The UK remains a key market for Irish dairy exports with trade growing by over 15 per cent to around €1.1bn last year.
According to latest data from Bord Bia, this accounts for 37 per cent of total dairy exports and the strongest performances were evident in butter and cheese.
Exports to continental EU markets grew by more than a quarter to account for 29 per cent of total dairy exports. Trade was valued at €875m. The best growth was recorded in exports to Belgium, France, Germany, Netherlands and Italy, while there was some marginal decline to Eastern Europe.
According to Bord Bia, the value of exports to international markets did not rise in line with the EU with only a marginal increase evident to reach just over €1bn in 2013.
It noted a significant increase in the value of exports to China, Hong Kong, Malaysia and Vietnam, which offset lower trade to the US, Saudi Arabia and South Africa.
“The share of dairy exports destined for markets outside of Europe now stands at 34 per cent. The strongest-performing product categories were butter, cheese, infant formula, milk and cream, WMP and whey.
“The value of butter exports grew in 2013 due to a 10 per cent increase in volumes and higher average prices. The value of butter exports to Continental Europe grew strongly boosted by significant volume increases to Belgium, France and Germany. Cheese accounts for almost a quarter of dairy exports reaching €725m. The value of exports increased by seven per cent, driven by a three per cent rise in volume and higher unit prices.”
The food authority also found that cheese exports performed well to the UK, Germany, Netherlands, Italy, Russia and some Middle Eastern markets.
Also of significance was the fact that infant formula exports increased due to a big increase in the value of sales to China, Hong Kong and Vietnam offsetting declines to some Middle Eastern markets.
“The overall volume of infant formula sales was relatively static,” Bord Bia also noted.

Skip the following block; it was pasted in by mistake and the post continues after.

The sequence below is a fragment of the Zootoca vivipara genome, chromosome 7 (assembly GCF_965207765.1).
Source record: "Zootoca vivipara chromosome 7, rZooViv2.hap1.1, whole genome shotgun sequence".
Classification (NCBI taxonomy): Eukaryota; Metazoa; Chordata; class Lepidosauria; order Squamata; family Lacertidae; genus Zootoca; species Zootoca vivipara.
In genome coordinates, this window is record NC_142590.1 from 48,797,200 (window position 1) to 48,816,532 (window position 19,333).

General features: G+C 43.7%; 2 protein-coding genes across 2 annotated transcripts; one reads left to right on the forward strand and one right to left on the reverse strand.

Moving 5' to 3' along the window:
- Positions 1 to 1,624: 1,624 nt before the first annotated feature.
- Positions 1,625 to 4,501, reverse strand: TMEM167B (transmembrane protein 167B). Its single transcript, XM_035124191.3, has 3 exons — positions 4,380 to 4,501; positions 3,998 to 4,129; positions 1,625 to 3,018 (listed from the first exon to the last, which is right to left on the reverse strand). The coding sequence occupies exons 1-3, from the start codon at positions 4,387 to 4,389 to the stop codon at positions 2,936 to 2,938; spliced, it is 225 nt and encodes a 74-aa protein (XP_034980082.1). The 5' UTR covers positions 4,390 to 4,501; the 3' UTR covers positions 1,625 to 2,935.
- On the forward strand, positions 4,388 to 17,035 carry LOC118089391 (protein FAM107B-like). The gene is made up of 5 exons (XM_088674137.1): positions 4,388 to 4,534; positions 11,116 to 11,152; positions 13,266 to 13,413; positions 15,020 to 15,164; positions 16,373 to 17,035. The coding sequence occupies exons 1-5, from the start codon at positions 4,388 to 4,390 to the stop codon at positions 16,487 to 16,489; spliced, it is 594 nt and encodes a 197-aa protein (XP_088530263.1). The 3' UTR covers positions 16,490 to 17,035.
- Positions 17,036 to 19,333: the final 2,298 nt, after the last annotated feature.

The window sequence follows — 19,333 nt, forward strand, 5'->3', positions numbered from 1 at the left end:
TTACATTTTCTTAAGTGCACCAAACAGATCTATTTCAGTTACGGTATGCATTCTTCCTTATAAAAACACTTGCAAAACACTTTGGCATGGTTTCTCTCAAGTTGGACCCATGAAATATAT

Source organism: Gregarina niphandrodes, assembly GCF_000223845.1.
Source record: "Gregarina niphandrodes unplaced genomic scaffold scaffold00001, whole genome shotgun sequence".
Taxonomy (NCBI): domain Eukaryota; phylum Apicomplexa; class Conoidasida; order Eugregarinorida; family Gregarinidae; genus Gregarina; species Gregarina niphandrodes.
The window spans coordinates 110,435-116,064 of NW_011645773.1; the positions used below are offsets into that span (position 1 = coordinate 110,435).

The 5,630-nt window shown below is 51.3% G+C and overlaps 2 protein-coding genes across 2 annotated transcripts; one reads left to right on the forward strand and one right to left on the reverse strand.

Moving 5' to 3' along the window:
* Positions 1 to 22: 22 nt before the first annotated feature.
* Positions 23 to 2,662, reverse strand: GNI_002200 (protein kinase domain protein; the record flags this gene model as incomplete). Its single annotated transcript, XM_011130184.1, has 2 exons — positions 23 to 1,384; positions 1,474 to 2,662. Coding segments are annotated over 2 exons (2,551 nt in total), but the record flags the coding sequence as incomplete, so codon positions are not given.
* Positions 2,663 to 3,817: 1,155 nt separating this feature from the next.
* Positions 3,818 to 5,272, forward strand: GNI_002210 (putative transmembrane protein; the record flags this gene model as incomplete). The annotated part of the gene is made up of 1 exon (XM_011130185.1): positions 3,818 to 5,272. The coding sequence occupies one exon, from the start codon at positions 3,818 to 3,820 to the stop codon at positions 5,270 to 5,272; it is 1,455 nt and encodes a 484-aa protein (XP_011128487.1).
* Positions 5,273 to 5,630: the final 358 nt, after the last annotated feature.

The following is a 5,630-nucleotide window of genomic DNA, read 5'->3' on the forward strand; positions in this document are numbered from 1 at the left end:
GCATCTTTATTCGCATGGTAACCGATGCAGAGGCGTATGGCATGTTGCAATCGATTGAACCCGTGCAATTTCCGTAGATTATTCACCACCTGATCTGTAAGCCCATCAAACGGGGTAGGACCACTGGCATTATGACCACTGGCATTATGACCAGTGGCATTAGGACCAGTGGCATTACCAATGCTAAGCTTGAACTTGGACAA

By late 2013 global monthly milk production was 400,000 to 500,000 tonnes higher compared to a year previous, reflecting a significant rebound in dairy producing conditions in many countries, Bord Bia also found.
It noted in New Zealand milk production is forecast to increase by five per cent for the 2013/14 season.
“Australian production continues to struggle despite lower costs and better feed availability as farm debt and herd condition may hamper growth. An increase of one to three per cent is forecast for the current year, although levels will remain below that of two seasons ago.”
There is potential for a significant production response in the US given the lower feed costs with the USDA forecasting an increase of over one per cent for the 2013/14 season, it added.
China will continue to be a major driving force of global markets due to a combination of domestic milk production issues and demand for imported milk powders.
“The global demand for dairy products heading into 2014 is strong as indicated by the 3rd December Global Dairy Trade auction with winning bids increasing by an average of four per cent. Many countries that were forced to the sidelines by Chinese buyers throughout 2013 are returning to the market to re-build stocks.”
Bord Bia states that the prospects for Irish dairy exports in 2014 remain broadly positive with global demand likely to help clear any increase in output to keep prices well ahead of historical averages.
“Global stock levels and the relative strength of the euro will largely determine price prospects. Some further growth in output is likely as producers gear up for the removal of quotas in 2015,” it concluded.